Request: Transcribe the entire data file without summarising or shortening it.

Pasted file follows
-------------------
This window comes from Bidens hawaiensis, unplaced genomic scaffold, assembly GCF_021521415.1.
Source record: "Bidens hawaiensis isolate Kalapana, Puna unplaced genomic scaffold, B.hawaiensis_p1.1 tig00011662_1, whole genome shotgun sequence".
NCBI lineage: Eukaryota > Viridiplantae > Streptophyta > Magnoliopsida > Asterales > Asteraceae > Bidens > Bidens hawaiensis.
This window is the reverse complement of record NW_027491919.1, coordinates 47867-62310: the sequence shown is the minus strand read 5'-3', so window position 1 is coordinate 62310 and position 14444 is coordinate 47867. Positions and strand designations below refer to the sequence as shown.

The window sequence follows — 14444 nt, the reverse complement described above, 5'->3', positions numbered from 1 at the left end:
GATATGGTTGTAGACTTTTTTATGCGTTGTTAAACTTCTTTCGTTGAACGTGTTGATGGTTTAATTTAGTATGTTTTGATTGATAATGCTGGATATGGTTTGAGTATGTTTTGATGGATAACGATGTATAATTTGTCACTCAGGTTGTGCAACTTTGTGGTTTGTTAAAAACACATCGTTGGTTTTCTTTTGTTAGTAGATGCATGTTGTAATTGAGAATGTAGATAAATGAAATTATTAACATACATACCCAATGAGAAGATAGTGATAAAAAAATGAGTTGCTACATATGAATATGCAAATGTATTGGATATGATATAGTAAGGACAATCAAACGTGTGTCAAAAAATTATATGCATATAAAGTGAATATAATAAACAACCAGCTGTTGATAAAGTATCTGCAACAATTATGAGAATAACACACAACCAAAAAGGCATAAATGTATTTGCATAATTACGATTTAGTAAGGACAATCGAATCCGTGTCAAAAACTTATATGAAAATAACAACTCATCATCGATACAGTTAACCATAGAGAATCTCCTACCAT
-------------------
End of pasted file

This window comes from Bidens hawaiensis, unplaced genomic scaffold, assembly GCF_021521415.1.
Source record: "Bidens hawaiensis isolate Kalapana, Puna unplaced genomic scaffold, B.hawaiensis_p1.1 tig00011662_1, whole genome shotgun sequence".
NCBI lineage: Eukaryota > Viridiplantae > Streptophyta > Magnoliopsida > Asterales > Asteraceae > Bidens > Bidens hawaiensis.
This window is the reverse complement of record NW_027491919.1, coordinates 47867-62310: the sequence shown is the minus strand read 5'-3', so window position 1 is coordinate 62310 and position 14444 is coordinate 47867. Positions and strand designations below refer to the sequence as shown.

The window sequence follows — 14444 nt, the reverse complement described above, 5'->3', positions numbered from 1 at the left end:
GATATGGTTGTAGACTTTTTTATGCGTTGTTAAACTTCTTTCGTTGAACGTGTTGATGGTTTAATTTAGTATGTTTTGATTGATAATGCTGGATATGGTTTGAGTATGTTTTGATGGATAACGATGTATAATTTGTCACTCAGGTTGTGCAACTTTGTGGTTTGTTAAAAACACATCGTTGGTTTTCTTTTGTTAGTAGATGCATGTTGTAATTGAGAATGTAGATAAATGAAATTATTAACATACATACCCAATGAGAAGATAGTGATAAAAAAATGAGTTGCTACATATGAATATGCAAATGTATTGGATATGATATAGTAAGGACAATCAAACGTGTGTCAAAAAATTATATGCATATAAAGTGAATATAATAAACAACCAGCTGTTGATAAAGTATCTGCAACAATTATGAGAATAACACACAACCAAAAAGGCATAAATGTATTTGCATAATTACGATTTAGTAAGGACAATCGAATCCGTGTCAAAAACTTATATGAAAATAACAACTCATCATCGATACAGTTAACCATAGAGAATCTCCTACCAT